This past year, The New York Times had an epic “It’s not you, it’s me” moment. It’d be more accurate to say the bastion of traditional journalism had a “Well actually, it is you” moment. Buzzfeed and later Mashable published the news organization’s “Innovation” report, an internal Times document. It chronicles the changing face of news and identifies way its news team can push ahead of the ever-multiplying competition. For content managers, the report served as a reminder that new media strategies can be instructive both in terms of content creation and delivery. Emerging news platforms often mirror the best qualities of content marketing in that they are highly visual, driven by content of exceptional quality and engineered to be highly shareable. “The New York Times is winning at journalism,” the authors wrote in the “Innovation” report. “Of all the challenges facing a media company in the digital age, producing great journalism is the hardest. Our daily report is deep, broad, smart and engaging — and we’ve got a huge lead over the competition. At the same time, we are falling behind in a second critical area: the art and science of getting our journalism to readers. We have always cared about the reach and impact of our work, but we haven’t done enough to crack that code in the digital era.” In this post, we’ll briefly examine the lessons content managers can learn from three new media organizations—Business Insider, Vice and Vox.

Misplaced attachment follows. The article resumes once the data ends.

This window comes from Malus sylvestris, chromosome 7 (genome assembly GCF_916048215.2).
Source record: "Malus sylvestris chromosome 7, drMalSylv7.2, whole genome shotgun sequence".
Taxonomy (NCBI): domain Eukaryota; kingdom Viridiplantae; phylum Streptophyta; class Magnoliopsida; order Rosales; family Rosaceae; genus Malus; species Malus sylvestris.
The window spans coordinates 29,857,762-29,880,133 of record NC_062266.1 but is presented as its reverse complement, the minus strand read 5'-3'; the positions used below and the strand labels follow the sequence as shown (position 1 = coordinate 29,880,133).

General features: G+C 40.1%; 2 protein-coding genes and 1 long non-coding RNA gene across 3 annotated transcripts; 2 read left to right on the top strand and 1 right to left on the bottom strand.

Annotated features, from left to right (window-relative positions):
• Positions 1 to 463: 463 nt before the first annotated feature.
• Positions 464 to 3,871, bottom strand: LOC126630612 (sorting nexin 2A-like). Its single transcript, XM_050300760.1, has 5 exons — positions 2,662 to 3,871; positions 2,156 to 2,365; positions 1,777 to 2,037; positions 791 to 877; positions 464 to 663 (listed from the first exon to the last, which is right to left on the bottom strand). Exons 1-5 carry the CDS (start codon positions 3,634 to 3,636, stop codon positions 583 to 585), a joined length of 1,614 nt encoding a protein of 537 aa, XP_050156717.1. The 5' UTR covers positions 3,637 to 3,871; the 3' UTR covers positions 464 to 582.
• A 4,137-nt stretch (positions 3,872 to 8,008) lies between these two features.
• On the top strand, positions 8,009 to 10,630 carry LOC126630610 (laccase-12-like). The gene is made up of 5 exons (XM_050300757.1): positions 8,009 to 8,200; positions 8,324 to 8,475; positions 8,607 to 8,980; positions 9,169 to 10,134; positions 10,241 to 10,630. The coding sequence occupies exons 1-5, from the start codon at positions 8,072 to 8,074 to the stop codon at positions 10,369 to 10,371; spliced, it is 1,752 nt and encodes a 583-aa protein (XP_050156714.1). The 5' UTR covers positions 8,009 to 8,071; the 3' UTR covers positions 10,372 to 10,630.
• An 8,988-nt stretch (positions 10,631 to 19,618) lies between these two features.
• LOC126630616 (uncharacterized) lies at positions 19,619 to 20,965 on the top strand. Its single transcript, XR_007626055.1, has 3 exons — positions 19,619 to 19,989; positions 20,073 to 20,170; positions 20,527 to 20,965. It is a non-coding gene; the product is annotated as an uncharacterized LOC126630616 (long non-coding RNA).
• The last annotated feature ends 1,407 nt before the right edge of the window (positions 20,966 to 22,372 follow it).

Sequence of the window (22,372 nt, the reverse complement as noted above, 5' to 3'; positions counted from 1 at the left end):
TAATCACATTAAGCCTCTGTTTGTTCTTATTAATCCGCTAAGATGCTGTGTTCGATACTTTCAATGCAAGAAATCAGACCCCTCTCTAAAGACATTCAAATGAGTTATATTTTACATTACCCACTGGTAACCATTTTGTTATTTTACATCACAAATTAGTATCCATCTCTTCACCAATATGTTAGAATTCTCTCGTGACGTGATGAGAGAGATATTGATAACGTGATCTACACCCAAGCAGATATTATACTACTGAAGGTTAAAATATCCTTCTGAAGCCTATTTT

Business Insider publishes continuously on every topic people care about
Founded in 2007, Business Insider represents a “purely digital business model and focus on millennials” with its blend of original news coverage and eye-catching photography on every topic under the sun including politics, business (obviously), technology, fast food and entertainment. For example, this report explains millennial buying habits to retailers with a hit-and-miss collection of business behaviors that will gain (or lose) favor among this generation. Instead of simply writing out a potentially dull interview with a wonky market researcher, Business Insider weaves relevant chunks of the interview into a snackable narrative full up with links to related coverage from—who else?—Business Insider. Or take this more straightforward storytelling approach to Netflix’s recent Q3 earnings report. Business Insider opted for this catchy headline… …yet this SEO-friendly URL: http://www.businessinsider.com/netflix-q3-earnings-october-14-2015-10 On social media, Business Insider is prolific, another advantage to some legacy news organizations. Its flagship Facebook stream alone contains dozens of daily posts, many of them published within minutes of one another. It highlights the spectrum of Business Insider coverage, from practical stories about falling in love for real to serious political coverage. Compare and contrast how Business Insider and the Times used Facebook to talk about the recent Democratic Party presidential debate. The Times notes Bernie Sanders’ fans claim he won the debate, even as many observers chalked up the win to Hillary Clinton: Meanwhile, Business Insider built an animated video contrasting news organizations’ assessments versus those of viewers: